Shane Warne, an Australian great, died after a “suspected heart attack” on Friday. The spin specialist, who finished his illustrious international career with 708 Test wickets, died in Thailand while on vacation. Many people in the athletic world and beyond have expressed sorrow and grief over the death of one of cricket’s greatest players.
The news of Warne’s death reached the Australian men’s team, who is presently on a tour of Pakistan, via their opening batter David Warner. Candice Warner, the opener’s wife, detailed how the news was leaked. “I have not talked to Dave, but we have exchanged text messages, and he said he received the message from Shane’s manager James Erskine and informed the team,” Candice Warner said on Triple M, according to FOX Cricket. “With the loss of Rod Marsh and other events in Pakistan, it had already been a difficult day.” “It is awful to return home to the hotel after a long day on the field and hear such news.”
Candice, on the other hand, is adamant that the Australian squad would be inspired to pay respect to the two Aussie legends with their on-field efforts.Warne concluded his career with 293 ODI wickets and 708 Test wickets, the highest by a legspinner in the format. He was named one of Wisden’s Five Cricketers of the Century. In 1992, Warne made his Test debut against India in Sydney, and in March of the following year, he made his ODI debut against New Zealand in Wellington. The match against India did not go exactly as planned, and Warne was dropped for the next Test after returning statistics of 1 for 150. Before his Test, he had only played in four Sheffield Shield matches for Victoria, but he made good on his early promise. He went on to win the World Cup in 1999, and was named Player of the Match in the final against Pakistan, taking four wickets for 33 runs.
While Warne loved bowling against all sides, he was particularly successful against England and South Africa, taking 325 of his 708 Test wickets against them. The ball of the century was his delivery to Mike Gatting in the Manchester Ashes Test in 1993. His finest bowling performance in a Test innings came against England in Brisbane in 1994, when he took 8 for 71. One of his best Test performances came against England in 2005, when he finished the historic series with 40 wickets and the Player of the Series title. Warne will be remembered for his leadership abilities, since he was vital in the Rajasthan Royals winning the Indian Premier League’s debut season in 2008. Controversies also harmed Warne’s playing career. Warne might have added another World Cup feather to his cap had he not been sent home before the 2003 World Cup in South Africa due to a positive drug test. Cricket Australia punished him and Mark Waugh in 1998 for receiving money from a bookmaker.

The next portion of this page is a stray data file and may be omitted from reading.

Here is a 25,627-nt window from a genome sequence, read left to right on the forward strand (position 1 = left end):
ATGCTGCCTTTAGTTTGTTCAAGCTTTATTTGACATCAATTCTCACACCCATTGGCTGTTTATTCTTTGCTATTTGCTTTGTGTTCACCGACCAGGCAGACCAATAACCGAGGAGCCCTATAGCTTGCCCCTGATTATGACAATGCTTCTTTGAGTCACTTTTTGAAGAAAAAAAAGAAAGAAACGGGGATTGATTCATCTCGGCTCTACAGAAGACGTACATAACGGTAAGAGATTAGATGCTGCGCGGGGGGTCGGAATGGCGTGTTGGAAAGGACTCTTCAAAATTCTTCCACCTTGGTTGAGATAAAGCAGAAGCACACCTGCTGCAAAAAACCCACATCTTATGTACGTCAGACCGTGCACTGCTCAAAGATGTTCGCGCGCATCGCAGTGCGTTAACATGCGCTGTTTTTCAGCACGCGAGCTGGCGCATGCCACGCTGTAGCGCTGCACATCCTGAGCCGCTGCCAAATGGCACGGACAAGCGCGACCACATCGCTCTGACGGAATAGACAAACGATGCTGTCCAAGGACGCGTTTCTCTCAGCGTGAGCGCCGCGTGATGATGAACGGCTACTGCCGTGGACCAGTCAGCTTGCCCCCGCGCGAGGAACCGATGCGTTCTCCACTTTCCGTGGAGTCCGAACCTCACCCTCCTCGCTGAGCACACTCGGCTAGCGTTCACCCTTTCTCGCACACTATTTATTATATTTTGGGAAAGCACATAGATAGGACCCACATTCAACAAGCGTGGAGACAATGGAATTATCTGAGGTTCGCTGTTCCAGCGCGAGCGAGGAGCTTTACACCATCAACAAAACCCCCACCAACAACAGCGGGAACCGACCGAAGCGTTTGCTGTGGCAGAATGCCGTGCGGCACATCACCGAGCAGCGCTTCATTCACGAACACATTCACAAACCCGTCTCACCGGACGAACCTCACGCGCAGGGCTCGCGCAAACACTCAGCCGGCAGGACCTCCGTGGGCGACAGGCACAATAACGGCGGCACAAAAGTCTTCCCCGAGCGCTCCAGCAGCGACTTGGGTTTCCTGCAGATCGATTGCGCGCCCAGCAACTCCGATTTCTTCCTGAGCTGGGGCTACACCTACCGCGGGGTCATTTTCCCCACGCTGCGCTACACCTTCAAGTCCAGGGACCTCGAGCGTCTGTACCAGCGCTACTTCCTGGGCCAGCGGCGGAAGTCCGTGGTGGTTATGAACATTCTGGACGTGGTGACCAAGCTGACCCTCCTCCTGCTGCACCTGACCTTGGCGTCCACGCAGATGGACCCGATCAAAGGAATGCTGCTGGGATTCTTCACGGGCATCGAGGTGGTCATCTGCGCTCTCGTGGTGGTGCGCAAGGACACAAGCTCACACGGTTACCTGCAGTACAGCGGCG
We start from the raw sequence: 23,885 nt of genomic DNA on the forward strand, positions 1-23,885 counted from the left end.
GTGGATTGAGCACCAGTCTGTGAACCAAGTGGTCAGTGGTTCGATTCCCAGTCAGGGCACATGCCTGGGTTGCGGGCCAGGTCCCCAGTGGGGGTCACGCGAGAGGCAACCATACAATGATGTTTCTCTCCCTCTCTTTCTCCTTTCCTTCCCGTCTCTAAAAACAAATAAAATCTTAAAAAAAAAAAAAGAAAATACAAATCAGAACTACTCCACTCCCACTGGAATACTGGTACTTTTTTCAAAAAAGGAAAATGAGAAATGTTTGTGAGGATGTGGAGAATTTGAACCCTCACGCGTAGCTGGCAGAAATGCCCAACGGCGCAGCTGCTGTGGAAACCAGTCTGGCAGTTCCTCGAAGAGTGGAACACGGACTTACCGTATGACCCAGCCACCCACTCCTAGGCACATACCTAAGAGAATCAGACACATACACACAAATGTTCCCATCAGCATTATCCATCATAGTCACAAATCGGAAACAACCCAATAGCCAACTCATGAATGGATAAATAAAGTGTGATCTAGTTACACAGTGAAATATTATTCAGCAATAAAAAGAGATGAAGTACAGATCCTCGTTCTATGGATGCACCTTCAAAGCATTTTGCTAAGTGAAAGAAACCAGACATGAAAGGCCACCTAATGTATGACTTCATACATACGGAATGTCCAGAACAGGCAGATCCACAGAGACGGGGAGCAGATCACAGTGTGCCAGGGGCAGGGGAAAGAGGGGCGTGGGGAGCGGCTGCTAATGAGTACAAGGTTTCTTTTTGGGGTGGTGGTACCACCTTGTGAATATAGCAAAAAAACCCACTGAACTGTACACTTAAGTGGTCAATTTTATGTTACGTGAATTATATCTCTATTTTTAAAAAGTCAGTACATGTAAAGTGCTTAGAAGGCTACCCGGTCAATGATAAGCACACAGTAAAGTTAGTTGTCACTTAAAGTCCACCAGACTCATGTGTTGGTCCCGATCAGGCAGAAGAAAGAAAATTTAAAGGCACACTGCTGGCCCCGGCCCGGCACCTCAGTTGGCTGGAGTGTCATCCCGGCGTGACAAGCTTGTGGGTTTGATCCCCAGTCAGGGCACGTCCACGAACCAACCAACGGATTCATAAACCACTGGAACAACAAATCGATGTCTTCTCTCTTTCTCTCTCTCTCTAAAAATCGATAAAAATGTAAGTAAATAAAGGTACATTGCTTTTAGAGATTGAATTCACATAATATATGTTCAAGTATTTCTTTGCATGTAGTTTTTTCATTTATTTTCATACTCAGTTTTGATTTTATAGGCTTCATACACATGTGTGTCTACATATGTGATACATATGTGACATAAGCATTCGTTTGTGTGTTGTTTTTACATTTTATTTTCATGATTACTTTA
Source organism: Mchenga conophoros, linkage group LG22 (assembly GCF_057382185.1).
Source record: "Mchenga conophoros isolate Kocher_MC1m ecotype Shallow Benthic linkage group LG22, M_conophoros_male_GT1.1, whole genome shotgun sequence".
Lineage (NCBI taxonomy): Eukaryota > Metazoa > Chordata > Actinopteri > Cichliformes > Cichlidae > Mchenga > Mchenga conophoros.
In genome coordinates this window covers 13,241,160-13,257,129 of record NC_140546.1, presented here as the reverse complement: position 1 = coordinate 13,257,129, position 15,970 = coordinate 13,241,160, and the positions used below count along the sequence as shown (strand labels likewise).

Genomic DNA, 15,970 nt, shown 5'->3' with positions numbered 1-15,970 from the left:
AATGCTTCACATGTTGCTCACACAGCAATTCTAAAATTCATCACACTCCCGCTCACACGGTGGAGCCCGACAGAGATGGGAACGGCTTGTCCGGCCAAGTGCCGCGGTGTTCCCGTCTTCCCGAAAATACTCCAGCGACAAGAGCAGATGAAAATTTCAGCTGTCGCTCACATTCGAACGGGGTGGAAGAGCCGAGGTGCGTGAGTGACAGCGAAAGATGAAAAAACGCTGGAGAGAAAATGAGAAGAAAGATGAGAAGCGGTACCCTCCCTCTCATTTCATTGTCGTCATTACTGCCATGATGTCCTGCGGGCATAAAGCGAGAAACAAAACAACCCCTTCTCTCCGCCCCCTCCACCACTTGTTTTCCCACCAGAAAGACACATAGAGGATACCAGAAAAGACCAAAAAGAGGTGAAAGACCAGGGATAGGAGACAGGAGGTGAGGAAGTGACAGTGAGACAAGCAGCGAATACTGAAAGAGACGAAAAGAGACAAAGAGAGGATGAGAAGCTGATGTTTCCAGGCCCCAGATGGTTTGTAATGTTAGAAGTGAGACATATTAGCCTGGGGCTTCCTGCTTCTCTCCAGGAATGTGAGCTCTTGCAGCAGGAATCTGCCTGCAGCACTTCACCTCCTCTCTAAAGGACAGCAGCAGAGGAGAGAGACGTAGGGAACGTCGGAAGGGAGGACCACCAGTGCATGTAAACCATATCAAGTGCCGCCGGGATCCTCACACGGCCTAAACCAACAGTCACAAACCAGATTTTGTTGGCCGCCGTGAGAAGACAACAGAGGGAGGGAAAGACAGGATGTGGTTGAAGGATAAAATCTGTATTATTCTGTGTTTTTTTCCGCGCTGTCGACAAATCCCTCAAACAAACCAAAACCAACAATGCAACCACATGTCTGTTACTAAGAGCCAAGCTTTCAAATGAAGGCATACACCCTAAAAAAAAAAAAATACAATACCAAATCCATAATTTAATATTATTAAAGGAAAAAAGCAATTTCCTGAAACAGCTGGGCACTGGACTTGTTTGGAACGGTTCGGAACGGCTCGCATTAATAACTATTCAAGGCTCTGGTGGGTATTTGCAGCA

“I believe it will motivate them to play and accomplish it for Warnie and Rod.” But it remains to be seen if they are capable of doing so. It is a lot to take in, and being so far away from Australia will make it challenging, but they will make it,” Candice remarked.When the Australian men’s team takes the field for the second day of the first Test in Rawalpindi, they will wear black armbands in memory of Warne. The women’s squad is wearing black armbands in honour of Warne, who is now competing in the World Cup match against England.